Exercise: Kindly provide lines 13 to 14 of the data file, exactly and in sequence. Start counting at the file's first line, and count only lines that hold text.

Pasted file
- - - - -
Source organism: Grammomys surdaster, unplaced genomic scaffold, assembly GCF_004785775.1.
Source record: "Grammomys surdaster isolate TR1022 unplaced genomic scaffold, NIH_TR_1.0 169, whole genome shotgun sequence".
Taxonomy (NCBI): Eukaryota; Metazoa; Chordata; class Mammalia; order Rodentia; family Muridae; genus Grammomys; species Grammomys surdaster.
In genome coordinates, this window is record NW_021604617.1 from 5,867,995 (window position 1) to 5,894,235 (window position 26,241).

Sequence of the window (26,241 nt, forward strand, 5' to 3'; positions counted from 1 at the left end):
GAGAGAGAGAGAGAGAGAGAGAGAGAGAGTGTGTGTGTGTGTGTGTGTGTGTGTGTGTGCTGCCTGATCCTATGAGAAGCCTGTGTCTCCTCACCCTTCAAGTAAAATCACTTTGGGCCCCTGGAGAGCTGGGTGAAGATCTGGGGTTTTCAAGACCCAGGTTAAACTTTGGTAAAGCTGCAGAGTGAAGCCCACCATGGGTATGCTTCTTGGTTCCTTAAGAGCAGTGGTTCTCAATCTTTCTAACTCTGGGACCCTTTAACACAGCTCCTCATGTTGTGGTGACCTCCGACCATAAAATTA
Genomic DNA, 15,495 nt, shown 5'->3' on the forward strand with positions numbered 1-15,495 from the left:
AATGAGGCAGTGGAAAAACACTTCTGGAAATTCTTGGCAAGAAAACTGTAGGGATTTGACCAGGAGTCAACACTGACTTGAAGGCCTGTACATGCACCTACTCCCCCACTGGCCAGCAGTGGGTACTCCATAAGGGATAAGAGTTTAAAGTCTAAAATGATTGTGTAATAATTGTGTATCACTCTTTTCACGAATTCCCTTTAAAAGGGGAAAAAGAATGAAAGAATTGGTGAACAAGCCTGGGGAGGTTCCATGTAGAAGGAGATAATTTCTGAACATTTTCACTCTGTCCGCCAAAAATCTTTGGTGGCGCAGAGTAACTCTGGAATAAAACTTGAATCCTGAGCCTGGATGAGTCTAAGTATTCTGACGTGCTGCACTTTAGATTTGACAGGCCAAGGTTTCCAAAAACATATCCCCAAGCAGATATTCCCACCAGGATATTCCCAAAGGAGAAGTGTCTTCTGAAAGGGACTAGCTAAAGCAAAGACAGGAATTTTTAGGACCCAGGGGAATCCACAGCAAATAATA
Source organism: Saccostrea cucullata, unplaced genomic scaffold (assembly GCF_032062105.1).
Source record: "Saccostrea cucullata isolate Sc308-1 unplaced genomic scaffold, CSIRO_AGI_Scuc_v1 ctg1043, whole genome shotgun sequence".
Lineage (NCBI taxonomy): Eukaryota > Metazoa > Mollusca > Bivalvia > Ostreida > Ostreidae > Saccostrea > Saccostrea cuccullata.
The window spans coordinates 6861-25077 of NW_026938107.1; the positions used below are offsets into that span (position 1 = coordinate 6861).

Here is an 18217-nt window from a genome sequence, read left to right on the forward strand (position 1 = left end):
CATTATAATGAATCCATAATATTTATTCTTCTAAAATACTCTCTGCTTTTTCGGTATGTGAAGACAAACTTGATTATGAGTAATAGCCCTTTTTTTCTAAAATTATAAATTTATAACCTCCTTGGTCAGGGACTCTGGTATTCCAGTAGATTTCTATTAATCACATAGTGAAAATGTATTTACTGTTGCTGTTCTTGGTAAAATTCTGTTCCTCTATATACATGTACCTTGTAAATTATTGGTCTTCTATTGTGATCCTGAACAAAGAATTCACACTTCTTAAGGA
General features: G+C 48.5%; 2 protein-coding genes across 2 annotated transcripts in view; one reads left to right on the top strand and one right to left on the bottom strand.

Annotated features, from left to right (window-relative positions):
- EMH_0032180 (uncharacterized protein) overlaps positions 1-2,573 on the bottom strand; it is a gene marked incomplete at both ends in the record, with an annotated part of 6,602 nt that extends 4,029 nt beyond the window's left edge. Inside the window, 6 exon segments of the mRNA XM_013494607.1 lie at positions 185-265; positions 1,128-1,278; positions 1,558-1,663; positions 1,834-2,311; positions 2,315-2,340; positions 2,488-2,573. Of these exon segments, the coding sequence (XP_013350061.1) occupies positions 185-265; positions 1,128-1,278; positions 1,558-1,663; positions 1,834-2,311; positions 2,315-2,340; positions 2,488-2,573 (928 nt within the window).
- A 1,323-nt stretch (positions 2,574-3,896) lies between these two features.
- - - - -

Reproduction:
Here is an 18217-nt window from a genome sequence, read left to right on the forward strand (position 1 = left end):
CATTATAATGAATCCATAATATTTATTCTTCTAAAATACTCTCTGCTTTTTCGGTATGTGAAGACAAACTTGATTATGAGTAATAGCCCTTTTTTTCTAAAATTATAAATTTATAACCTCCTTGGTCAGGGACTCTGGTATTCCAGTAGATTTCTATTAATCACATAGTGAAAATGTATTTACTGTTGCTGTTCTTGGTAAAATTCTGTTCCTCTATATACATGTACCTTGTAAATTATTGGTCTTCTATTGTGATCCTGAACAAAGAATTCACACTTCTTAAGGA